Indonesian and Australian scientists test new TB vaccine targets for the TB fight in Indonesia and Australia

World TB Day on March 24 reminds us of the growing TB threat

Scientists available for interview in English and Bahasa Indonesia for World TB Day. Read the release in Bahasa Indonesia.
More images below.

Better vaccines are needed for the global fight against tuberculosis (TB). The Global Fund reports an estimated nine million new cases globally per year of TB, which is second only to AIDS as the world’s most deadly infectious disease. Indonesia had more than 320,000 reported cases in 2014 according to the World Health Organization, while Australia’s reported cases were just over 1,000. But the rise of drug-resistant TB poses a threat to all countries.

Two proteins from the tuberculosis bacterium have shown promising results in investigations in mice for a new vaccine. Scientists from the Centenary Institute and the University of Sydney, with colleagues at Universitas Gadjah Mada (UGM) in Yogyakarta, have found that the injected proteins can prime the immune system to induce protection against TB in mice.

The team has established a laboratory and immunological techniques to test if the two proteins from the tuberculosis bacterium can be used as the basis for a vaccine. Credit: Centenary Institute

The team has established a laboratory and immunological techniques to test if the two proteins from the tuberculosis bacterium can be used as the basis for a vaccine. Credit: Centenary Institute

[continue reading…]

Power to the islands

Scientists available for interview in Bahasa Indonesia and English. More images below. 

View the release in Bahasa Indonesia here. Or read about the other collaborative research projects announced with the opening of the Indonesian Clean Energy Centre of Excellence in Bali on Thursday 11 Feb.

Over sixty-five million Indonesians live off the grid. But what does that mean in the era of micro-grids, batteries and efficient solar panels? And how do communities change with 24/7 energy?
Providing reliable electric power is one of the keys to unlocking the potential of the remote islands and landlocked areas of Indonesia and of Australia’s north, a priority for both countries.
How do communities change with 24/7 energy? Indonesian and Australian scientists are working to find out. Credit: Max Richter

How do communities change with 24/7 energy? Indonesian and Australian scientists have study sites, including villages in the Kai Islands, to find out. Credit: Max Richter

[continue reading…]

Power to the people

Indonesia and Australia to research delivering power to remote communities and to grow cities

View the release in Bahasa Indonesia here.

Announcing a portfolio of research projects:

  • To bring sustainable energy to remote communities.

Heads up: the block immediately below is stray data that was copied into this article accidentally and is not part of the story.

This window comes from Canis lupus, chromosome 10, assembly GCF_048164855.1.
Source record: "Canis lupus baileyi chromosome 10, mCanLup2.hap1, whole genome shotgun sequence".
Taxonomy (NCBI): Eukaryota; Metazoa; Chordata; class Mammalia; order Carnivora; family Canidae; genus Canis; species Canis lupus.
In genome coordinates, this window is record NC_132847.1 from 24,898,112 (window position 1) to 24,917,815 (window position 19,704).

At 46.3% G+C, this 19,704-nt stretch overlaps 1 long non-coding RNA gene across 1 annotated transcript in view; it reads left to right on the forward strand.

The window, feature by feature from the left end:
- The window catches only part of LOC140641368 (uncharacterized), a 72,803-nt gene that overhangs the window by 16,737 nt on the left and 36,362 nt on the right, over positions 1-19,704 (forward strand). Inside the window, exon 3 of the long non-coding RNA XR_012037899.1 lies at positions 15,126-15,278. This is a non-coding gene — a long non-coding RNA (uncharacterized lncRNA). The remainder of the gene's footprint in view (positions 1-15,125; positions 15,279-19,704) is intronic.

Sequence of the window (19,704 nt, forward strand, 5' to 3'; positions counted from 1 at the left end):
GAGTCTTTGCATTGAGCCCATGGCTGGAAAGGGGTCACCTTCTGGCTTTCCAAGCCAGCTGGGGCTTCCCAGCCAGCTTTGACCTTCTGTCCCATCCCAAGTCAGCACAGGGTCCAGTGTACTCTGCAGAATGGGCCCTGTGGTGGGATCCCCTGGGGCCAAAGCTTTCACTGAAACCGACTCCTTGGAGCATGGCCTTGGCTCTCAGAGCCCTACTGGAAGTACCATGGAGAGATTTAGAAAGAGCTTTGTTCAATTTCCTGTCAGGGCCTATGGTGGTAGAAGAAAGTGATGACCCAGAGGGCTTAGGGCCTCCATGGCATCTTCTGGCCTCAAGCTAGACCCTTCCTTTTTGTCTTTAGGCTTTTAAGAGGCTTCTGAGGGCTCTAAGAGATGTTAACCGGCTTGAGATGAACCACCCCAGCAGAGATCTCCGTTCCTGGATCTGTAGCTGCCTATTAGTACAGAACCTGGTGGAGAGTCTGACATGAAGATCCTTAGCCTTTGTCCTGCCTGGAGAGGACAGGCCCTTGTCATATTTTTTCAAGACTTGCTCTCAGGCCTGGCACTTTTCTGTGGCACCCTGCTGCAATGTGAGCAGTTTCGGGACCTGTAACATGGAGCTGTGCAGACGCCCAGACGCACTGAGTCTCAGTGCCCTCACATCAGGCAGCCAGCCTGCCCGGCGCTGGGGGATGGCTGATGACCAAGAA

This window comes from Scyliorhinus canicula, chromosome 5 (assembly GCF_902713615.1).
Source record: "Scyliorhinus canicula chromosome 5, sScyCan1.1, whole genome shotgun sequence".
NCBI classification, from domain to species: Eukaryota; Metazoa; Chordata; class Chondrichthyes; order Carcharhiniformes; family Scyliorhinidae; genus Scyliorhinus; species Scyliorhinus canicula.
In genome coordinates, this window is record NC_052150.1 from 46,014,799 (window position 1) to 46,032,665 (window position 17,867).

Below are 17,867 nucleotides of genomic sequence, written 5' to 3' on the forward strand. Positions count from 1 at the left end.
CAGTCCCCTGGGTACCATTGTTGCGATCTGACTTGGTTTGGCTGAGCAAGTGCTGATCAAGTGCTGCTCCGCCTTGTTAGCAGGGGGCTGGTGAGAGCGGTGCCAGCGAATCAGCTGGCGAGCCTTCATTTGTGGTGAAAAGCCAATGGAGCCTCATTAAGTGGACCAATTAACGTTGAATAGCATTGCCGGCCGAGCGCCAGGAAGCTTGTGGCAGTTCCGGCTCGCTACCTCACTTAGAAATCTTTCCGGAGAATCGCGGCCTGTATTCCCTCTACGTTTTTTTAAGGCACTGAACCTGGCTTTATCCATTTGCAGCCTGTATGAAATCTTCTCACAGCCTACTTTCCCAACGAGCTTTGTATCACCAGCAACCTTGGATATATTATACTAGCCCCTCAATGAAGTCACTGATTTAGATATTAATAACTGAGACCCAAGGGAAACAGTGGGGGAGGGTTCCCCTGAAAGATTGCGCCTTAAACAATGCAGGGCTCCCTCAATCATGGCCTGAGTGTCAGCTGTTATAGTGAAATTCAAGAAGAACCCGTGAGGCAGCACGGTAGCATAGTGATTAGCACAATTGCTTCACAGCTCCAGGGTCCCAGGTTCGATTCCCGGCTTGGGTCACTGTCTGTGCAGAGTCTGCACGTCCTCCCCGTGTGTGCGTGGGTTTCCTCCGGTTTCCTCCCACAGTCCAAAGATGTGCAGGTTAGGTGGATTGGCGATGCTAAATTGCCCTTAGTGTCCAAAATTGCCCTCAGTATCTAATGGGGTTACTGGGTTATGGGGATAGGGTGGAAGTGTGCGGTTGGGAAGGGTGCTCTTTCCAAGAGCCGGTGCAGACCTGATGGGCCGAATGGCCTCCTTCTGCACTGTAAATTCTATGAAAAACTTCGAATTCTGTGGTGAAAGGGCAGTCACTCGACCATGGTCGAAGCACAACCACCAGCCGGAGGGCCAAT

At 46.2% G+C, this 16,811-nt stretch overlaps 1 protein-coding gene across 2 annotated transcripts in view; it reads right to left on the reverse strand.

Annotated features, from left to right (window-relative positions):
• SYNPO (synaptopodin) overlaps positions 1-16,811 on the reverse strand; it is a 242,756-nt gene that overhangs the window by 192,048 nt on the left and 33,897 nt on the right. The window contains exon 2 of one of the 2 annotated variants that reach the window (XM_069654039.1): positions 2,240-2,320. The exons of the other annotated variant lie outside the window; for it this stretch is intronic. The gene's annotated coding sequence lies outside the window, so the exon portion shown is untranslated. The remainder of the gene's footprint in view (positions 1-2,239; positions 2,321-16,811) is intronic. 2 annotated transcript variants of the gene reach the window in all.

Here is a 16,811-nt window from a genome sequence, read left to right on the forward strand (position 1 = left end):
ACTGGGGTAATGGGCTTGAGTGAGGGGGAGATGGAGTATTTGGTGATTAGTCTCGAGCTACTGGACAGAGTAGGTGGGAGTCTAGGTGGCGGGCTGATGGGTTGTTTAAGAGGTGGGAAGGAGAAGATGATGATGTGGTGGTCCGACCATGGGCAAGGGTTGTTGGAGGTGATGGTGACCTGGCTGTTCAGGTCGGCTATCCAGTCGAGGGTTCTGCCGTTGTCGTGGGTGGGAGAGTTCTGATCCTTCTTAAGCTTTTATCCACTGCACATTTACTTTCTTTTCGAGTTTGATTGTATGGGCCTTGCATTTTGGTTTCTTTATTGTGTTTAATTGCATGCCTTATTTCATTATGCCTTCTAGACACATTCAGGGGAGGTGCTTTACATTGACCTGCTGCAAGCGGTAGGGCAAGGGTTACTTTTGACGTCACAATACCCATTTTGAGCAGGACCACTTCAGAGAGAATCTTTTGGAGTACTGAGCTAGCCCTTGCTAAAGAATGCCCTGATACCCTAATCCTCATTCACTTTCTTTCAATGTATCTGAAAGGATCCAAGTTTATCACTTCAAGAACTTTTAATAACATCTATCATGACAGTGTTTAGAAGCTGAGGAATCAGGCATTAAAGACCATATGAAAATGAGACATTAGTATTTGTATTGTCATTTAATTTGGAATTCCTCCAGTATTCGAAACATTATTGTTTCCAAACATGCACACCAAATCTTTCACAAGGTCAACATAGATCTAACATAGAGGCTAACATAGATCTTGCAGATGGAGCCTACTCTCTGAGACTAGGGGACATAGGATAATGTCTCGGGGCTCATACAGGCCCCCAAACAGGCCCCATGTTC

• To increase the reliability of Indonesia’s urban power.
  • To guide Indonesia as it boosts its electricity generating capacity by 70 per cent.
  • To help Australia decarbonise/move away from coal.
  • Trials in Borneo and Kai Besar (off West Papua).

Researchers available for interview in Bahasa Indonesia and English. More images below.

Today the Indonesian Minister for Energy and Mineral Resources, Sudirman Said, will open the Indonesian Clean Energy Centre of Excellence in Bali, with Australia to be an important partner in the Centre’s new activities.
Local and national projects assessing clean energy options are underway by Indonesian and Australian scientists. Credit: Max Richter

Local and national projects assessing clean energy options are underway by Indonesian and Australian scientists. Credit: Max Richter

[continue reading…]

Putting a window and lasers in a ship’s hull

Melbourne and Indonesian scientists work to improve shipping efficiency

Scientists available for interview in Bahasa Indonesia and English. Video overlay and photos of ferry available below.

Read the release in Bahasa Indonesia.

Every shipping manager wages an endless battle against fouling – the bacteria, seaweed, barnacles and other marine life that take residence on the hull of ships. This biofouling is thought to add more than 20 per cent to the fuel costs of commercial shipping. That’s a big cost for the maritime trading nations of Australia and Indonesia.

Using lasers and a window in a ship’s hull, researchers will assess how quickly the efficiency of the ship declines, and then how to balance fuel efficiency and the cost of putting a ship in dry dock to clean it.

A ship travelling between Java and South Samatra has had 30 centimetre windows installed in its hull for the research. Credit: Nadia Astari

A ship travelling between Java and South Samatra has had 30 centimetre windows installed in its hull for the research. Credit: Nadia Astari

[continue reading…]